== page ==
Kosygin Says Israel Creates Difficulties for Jews Who Want to Return to the USSR
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Kosygin Says Israel Creates Difficulties for Jews Who Want to Return to the USSR

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Soviet Premier Alexei N. Kosygin struck back today at critics of his government’s treatment of Jews and challenged Israel to explain “why it creates so many difficulties for those Soviet Jews who want to return to their Fatherland.” The Soviet leader made his remarks in reply to questions at a press conference here following three days of meetings with Danish government leaders and bitter though peaceful protests by thousands of Danish Jews and non-Jews against the denial of emigration rights and other rights to Jews in the USSR.

A joint communique issued at the end of the official meetings today mentioned the Middle East conflict but contained no indication that the issue of Soviet Jews was discussed although Danish leaders had promised before Kosygin’s arrival that it would be on the agenda. The references to the Middle East stated that both governments were concerned with continuing tension in that region, supported the Security Council’s Resolution 242 as the basis for a just settlement and backed renewal of the Jarring peace mission.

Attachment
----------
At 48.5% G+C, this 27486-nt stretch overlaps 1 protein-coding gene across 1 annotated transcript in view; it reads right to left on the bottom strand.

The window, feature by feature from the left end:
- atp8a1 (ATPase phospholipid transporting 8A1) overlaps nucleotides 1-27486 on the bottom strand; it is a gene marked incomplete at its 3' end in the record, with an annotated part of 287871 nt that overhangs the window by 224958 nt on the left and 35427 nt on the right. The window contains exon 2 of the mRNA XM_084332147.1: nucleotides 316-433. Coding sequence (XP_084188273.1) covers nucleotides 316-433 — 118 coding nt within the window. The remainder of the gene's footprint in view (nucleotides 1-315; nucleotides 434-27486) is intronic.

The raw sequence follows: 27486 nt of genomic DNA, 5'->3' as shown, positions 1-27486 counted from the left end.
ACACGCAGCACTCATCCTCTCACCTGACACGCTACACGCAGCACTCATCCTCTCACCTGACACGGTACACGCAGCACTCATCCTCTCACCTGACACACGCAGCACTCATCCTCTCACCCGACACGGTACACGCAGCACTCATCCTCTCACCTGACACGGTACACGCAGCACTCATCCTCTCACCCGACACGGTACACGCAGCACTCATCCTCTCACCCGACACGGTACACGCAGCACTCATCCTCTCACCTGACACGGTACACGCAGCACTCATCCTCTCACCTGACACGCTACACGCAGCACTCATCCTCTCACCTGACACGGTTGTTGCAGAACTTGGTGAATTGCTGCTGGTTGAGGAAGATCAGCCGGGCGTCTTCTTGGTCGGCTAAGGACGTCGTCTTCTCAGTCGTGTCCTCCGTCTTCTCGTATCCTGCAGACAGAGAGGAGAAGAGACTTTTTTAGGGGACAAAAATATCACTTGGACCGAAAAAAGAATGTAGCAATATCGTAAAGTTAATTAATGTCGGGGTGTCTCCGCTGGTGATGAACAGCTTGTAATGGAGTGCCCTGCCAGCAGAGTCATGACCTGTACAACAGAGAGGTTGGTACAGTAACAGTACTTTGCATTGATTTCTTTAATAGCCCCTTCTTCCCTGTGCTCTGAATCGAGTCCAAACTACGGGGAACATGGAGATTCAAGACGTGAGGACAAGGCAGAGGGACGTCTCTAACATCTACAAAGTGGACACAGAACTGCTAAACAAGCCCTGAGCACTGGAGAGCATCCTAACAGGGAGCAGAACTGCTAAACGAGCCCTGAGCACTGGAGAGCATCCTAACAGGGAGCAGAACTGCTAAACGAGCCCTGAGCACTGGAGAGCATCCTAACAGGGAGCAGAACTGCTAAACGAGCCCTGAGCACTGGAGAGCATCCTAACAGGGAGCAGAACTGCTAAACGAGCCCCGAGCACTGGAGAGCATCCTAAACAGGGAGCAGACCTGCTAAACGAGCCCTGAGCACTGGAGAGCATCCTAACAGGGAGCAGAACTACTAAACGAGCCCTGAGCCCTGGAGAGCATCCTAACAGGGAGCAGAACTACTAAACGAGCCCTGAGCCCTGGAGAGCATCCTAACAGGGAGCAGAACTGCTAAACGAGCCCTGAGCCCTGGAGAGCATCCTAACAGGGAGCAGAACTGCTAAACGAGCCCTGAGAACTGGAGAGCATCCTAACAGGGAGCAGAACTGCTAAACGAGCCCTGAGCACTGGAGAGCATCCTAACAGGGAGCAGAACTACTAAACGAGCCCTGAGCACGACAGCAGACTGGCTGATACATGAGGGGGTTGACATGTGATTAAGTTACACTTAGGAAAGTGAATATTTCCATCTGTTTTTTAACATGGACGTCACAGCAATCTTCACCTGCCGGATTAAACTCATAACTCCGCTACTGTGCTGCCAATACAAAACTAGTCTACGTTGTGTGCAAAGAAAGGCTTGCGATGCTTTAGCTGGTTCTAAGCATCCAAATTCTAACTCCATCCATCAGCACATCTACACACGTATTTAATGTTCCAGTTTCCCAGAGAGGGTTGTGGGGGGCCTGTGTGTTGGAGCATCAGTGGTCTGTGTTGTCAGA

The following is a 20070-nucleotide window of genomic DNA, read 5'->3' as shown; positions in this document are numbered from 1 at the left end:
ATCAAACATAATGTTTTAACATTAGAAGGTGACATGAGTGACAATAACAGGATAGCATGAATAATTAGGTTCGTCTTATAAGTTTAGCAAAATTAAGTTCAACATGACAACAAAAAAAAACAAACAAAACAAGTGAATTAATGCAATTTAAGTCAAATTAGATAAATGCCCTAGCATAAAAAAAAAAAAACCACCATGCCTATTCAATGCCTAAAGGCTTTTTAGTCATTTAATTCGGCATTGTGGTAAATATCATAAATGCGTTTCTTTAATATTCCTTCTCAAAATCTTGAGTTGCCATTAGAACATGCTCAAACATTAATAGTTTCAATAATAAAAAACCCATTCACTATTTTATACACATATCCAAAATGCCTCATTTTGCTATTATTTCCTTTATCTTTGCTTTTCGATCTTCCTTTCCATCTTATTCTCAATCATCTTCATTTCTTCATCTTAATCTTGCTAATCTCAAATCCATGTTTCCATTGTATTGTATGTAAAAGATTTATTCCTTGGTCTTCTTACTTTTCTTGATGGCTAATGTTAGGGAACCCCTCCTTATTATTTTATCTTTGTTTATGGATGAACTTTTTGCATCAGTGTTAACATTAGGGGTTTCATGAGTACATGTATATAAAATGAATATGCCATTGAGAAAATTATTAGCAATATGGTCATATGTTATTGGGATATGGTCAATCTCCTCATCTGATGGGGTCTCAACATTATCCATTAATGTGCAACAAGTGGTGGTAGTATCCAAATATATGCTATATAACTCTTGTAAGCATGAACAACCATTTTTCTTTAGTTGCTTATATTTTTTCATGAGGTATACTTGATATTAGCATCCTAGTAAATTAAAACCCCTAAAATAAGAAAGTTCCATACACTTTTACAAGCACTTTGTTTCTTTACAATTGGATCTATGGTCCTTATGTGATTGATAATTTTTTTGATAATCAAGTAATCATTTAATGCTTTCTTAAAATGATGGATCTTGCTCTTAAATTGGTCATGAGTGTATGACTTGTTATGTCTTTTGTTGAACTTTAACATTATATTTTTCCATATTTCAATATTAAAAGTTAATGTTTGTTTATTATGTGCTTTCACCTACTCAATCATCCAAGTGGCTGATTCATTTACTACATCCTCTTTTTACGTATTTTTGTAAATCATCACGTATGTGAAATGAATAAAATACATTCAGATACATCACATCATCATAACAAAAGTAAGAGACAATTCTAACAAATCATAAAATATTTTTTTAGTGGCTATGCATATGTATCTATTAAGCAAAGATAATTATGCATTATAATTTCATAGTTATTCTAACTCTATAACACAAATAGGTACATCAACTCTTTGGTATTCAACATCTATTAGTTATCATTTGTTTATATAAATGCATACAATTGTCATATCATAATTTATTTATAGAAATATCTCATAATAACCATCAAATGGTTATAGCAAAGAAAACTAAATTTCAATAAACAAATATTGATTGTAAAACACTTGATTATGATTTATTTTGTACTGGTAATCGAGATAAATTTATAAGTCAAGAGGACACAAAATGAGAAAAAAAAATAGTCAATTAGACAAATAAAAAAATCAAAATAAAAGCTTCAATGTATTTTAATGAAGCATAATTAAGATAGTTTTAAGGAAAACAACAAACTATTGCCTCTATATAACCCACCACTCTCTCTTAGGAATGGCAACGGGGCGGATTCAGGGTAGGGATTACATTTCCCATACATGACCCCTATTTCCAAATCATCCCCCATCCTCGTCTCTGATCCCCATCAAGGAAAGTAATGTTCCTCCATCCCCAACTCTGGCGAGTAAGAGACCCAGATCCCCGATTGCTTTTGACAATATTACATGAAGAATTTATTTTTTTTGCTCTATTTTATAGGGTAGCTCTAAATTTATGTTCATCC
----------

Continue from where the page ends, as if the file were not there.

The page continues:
Kosygin’s challenge to Israel was apparently based on press reports that have received wide currency in recent days that some Jewish emigres–mainly from the Soviet Georgian Republic–were disappointed with Israel and wanted to return to the USSR. Asked to explain why Jews who want to leave the USSR for Israel are confronted with so many official difficulties, the Soviet Premier said. “Everybody knows that a growing number of Jews leave the Soviet Union nowadays and all those who want to leave are allowed to and are well treated.” Kosygin insisted that there was no Jewish problem in Russia except that “born in the West.”

Asked about the Leningrad hijack trial, he said there was a plot to hijack a plane at Leningrad Airport and it was punished in the USSR just as crimes are punished all over the world. Kosygin repeated that there were “not many” Jews asking for visas but those who did “got an answer very soon.” He said in reply to a question that there was “no reason to renew diplomatic relations between the USSR and Israel at this junction.” He denied that such a move might favorably influence the Middle East conflict. “Russia has never been among the aggressors but Israel has acted in an aggressive way,” he said.

On Thursday night thousands marched in a torchlight parade to City Hall where they distributed some 4,000 postcards to Danes to be signed and mailed to Kosygin. The card stated, “We Scandinavians are free to leave and to go wherever we wish. Let Russia’s Jews do the same.” About 1,500 persons held a rally for Soviet Jews at Copenhagen’s main synagogue. On Friday night thousands of demonstrators marched around Kosygin’s hotel and later converged on the Soviet Embassy. Police refused to disperse the protestors.

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